Wednesday, February 14, 2007

Tony Phyrillas: Greedy judges, not low pay, undermine our courts

It appears Pennsylvania judges aren't the only ones whining about their pay.

Federal judges are now making noise about their paychecks. Maybe they should learn from Pennsylvania judges' experiences when it comes to asking taxpayers to shell out more money.

If you'll recall, the infamous July 2005 middle-of-the-night pay raise for Pennsylvania politicians and judges was hatched up by Gov. Ed Rendell, legislative leaders (most of whom have been voted out of office) and Ralph Cappy, chief justice of the Pennsylvania Supreme Court.

Cappy's court eventually ruled that the way the legislators took the pay raise (something called unvouchered expenses) was unconstitutional, but restored the 10 percent pay raises for themselves and 1,200 other state and local judges. And they also tied future pay increases to salaries of federal judges.

The backlash against Pennsylvania judges began in 2005 when Russell Nigro failed to win his retention re-election for another 10-year term on the state's highest court. The other judge on the ballot that year, Sandra Schultz Newman, narrowly won her retention vote, but she ended up resigning from the court in 2006, citing the constant criticism of judges by Pennsylvania residents.

Pennsylvania voters will get another chance to send a clear message to greedy judges when they get to pick three new judges for the Pennsylvania Supreme Court this November. Justice Thomas Saylor is seeking retention and two vacancies on the court (Nigro and Newman) must also be filled. Voters can send a strong message to Cappy (who won't face voters until 2009) that greed is not a virtue when you decided to wear the judicial robes.

Replacing three of the court's seven members would send a strong message to Harrisburg that Pennsylvania taxpayers are tired of being fleeced by politicians, whether they are members of the executive, legislative or judicial branch.

At the same time Pennsylvania judges have been whining about their pay, members of the U.S. Supreme Court have been lobbying for bigger paychecks. Chief Justice John Roberts has made several public pleas for higher pay, calling the lack of a big payday for federal judges a "constitutional crisis."

On Wednesday, Justice Anthony Kennedy told members of a Senate committee that Congress has disregarded judicial pay, creating morale problems among judges and threatening to undermine judicial independence.

The current salary level for judges "is insufficient to attract the finest members" of the legal profession to accept appointments to the bench, Kennedy said during a hearing before the Senate Judiciary Committee, according to the Associated Press.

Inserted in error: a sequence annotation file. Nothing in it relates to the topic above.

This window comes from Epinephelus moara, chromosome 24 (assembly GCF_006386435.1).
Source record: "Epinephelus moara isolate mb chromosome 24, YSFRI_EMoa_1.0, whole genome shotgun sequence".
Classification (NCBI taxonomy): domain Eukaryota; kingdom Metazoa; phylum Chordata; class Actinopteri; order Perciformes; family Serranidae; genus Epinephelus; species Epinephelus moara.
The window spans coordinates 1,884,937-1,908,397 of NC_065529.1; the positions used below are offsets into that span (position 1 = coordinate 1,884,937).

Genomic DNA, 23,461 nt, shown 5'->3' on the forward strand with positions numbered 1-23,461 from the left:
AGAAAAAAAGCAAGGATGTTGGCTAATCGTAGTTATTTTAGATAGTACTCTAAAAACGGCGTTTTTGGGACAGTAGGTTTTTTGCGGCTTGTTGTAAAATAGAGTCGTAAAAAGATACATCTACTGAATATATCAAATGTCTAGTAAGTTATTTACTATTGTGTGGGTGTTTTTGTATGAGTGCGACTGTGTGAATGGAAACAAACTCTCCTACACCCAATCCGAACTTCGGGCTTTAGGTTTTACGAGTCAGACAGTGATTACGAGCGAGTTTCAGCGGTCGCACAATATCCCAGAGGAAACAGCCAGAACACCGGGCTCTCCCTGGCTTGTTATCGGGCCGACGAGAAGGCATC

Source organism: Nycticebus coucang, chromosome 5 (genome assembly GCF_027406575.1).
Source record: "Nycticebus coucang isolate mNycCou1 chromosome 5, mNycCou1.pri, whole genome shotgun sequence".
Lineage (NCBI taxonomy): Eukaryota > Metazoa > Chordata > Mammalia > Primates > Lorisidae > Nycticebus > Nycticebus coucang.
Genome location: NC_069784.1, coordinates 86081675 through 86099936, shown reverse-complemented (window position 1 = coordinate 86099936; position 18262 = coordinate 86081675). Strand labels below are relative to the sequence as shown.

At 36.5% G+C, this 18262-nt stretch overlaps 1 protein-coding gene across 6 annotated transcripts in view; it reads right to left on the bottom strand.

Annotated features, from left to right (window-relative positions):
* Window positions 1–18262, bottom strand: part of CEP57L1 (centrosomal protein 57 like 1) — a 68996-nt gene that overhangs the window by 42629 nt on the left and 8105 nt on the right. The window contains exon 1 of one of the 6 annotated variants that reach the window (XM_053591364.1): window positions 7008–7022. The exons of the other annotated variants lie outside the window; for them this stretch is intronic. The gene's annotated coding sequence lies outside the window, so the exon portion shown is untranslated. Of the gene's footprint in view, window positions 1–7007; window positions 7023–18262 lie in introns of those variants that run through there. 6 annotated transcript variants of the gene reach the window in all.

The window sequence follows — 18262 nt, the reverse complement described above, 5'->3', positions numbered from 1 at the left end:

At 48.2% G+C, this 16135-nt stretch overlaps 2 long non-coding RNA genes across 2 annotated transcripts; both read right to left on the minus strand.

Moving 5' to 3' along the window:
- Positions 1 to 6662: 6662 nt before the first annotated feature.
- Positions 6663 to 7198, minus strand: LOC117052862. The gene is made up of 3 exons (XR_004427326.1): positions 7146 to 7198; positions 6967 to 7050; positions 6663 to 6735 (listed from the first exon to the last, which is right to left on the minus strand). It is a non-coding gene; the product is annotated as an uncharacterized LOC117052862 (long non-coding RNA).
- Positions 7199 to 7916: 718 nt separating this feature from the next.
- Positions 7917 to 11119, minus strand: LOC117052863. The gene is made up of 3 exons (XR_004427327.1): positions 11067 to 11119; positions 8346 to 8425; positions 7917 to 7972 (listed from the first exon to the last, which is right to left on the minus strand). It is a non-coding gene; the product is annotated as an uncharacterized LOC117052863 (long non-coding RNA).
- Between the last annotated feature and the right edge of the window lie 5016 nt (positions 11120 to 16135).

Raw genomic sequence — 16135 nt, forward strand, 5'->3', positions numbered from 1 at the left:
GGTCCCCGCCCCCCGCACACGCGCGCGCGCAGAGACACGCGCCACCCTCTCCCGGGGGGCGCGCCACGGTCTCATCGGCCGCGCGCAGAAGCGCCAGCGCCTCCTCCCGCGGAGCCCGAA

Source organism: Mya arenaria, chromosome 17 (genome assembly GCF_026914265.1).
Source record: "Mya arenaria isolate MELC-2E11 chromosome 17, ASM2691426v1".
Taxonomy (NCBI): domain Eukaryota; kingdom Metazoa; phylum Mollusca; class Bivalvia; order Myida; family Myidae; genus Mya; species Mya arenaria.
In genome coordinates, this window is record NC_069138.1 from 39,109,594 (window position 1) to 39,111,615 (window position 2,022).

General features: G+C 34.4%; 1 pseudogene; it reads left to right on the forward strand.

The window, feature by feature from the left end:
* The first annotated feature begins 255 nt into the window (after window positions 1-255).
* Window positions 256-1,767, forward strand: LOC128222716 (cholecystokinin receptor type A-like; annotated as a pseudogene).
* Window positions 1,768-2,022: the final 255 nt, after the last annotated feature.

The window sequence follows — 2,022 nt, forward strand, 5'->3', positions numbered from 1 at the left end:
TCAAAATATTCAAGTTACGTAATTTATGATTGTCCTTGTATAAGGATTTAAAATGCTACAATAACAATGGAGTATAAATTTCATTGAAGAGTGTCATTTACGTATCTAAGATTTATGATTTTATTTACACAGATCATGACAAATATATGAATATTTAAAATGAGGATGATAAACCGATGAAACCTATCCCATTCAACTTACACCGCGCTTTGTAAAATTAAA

Federal district court judges are paid $165,200 annually; appeals court judges make $175,100; associate justices of the Supreme Court earn $203,000; the chief justice gets $212,100.

Kennedy said "$160,000 sounds like a lot of money to the average American, and it is. But it is insufficient to attract the finest members of the practicing bar to the bench," according to the Associated Press.

There's no argument that lawyers can make a lot more money in private practice than they can serving on the bench. But I challenge Kennedy to find one sitting federal judge who took the job because of the money. And who says the highest paid person is always the most qualified person?

If Roberts and Kennedy agreed to serve on the Supreme Court because they were expecting a big payday, they are fools. Whatever happened to the concept of public service? Nobody held a gun to Roberts and Kennedy and forced them to join the Supreme Court.

Roberts and Kennedy knew what the salary was when they accepted their current positions. They also knew that they would have lifetime tenure and an opportunity to create a legacy for themselves. (And annual financial disclosures show that most of the justices on the Supreme Court have net worths of more than $1 million.)

If Roberts and Kennedy think they can make more money in the private sector, then by all means, they should resign from the court today and join a corporate law firm.

There's nothing in the Constitution that says a Supreme Court justice has to stay on the court into their 90s or until they die in office. They are welcome to step down any time they want and I guarantee there will be thousands of other applicants waiting in line to take their place on the court.